The Nikkei newspaper has an article about Sony Semiconductor’s sensor strategy. This is the Google translated text via Digicameinfo:
Sony maintains “60% global market share” image sensor with new technology (Nikkei newspaper)
- The Sony Group will further enhance the functionality of image sensors used in smartphone cameras and other devices. We will realize a technology that simultaneously focuses on bright and dark objects, which was difficult in the past.
- The world’s top market share has dropped to about 40% due to the loss of customers due to the US-China conflict and the catch-up of Samsung Electronics of South Korea. By digging deeper into the technology, we will adhere to the conventional target of 60% global market share in 2025 and dodge the pursuit of competitors.
- Sony Semiconductor Solutions, which is in charge of the semiconductor business under the Sony Group, released a new technology called “Octa PD” to the press on the 17th. You can focus at high speed in any scene such as bright or dark places. In the past, it was difficult for smartphone cameras to focus on bright and dark objects at the same time.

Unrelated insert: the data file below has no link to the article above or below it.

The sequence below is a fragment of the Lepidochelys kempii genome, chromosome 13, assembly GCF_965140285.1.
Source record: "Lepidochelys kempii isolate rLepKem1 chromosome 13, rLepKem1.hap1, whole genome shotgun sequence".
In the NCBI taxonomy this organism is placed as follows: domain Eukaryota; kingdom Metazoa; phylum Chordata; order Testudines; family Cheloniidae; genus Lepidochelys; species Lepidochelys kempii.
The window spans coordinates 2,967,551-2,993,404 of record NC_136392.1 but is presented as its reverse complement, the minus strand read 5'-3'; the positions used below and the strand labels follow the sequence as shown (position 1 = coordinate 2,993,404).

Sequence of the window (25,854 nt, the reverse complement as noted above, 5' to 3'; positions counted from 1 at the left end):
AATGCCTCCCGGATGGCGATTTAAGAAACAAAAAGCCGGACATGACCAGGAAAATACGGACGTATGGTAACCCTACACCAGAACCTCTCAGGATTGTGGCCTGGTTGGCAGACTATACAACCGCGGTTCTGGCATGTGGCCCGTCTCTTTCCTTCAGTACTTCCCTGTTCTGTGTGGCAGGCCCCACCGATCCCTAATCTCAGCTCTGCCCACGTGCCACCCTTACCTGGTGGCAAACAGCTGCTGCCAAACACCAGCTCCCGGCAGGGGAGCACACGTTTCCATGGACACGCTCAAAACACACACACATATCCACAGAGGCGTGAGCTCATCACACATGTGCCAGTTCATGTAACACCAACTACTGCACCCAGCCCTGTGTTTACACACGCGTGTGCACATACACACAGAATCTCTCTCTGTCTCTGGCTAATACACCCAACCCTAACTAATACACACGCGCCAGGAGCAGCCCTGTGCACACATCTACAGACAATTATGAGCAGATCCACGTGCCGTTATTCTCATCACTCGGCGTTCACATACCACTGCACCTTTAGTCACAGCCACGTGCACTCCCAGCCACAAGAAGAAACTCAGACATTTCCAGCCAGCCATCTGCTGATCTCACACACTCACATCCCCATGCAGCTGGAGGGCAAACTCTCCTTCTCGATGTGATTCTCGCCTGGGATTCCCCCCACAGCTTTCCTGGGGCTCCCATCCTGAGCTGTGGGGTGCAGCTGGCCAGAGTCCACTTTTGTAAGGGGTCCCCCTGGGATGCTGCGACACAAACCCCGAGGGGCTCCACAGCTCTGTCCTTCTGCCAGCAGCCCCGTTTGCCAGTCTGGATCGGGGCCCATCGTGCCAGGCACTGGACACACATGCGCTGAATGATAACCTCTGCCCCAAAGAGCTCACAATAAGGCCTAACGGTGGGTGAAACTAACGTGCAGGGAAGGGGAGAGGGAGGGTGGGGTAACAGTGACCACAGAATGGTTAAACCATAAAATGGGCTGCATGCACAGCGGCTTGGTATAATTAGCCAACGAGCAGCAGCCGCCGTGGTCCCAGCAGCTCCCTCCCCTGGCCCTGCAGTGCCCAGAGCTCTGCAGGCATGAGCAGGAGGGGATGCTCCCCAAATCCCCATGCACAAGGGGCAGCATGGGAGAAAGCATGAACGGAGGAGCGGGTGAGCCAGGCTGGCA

Reference: Sony’s “All Pixel Autofocus (AF)” technology (Sony Semiconductor)
- “Octa PD” is a technology that multiplies “Dual PD” with sensors in the Quad Bayer array. This method is suitable for large sensors that can achieve the excellent AF performance of all-pixel AF while maintaining the “high sensitivity” and “HDR compatibility” that are the features of Quad Bayer.
- In particular, Octa PD is unique in that it can acquire phase differences in all pixels of long exposure, medium exposure, and short exposure during HDR operation, and realizes high-speed AF operation regardless of the brightness of the subject.
Octa PD is a structure that combines a quad Bayer sensor with Dual PD (Canon’s so-called dual pixel) technology, and can realize extremely high-level phase AF regardless of the brightness of the subject.
Since the Octa PD has already been adopted by Sharp’s AQUOS R7 and has been put into practical use, it may be only a matter of time before this technology is adopted for larger sensors.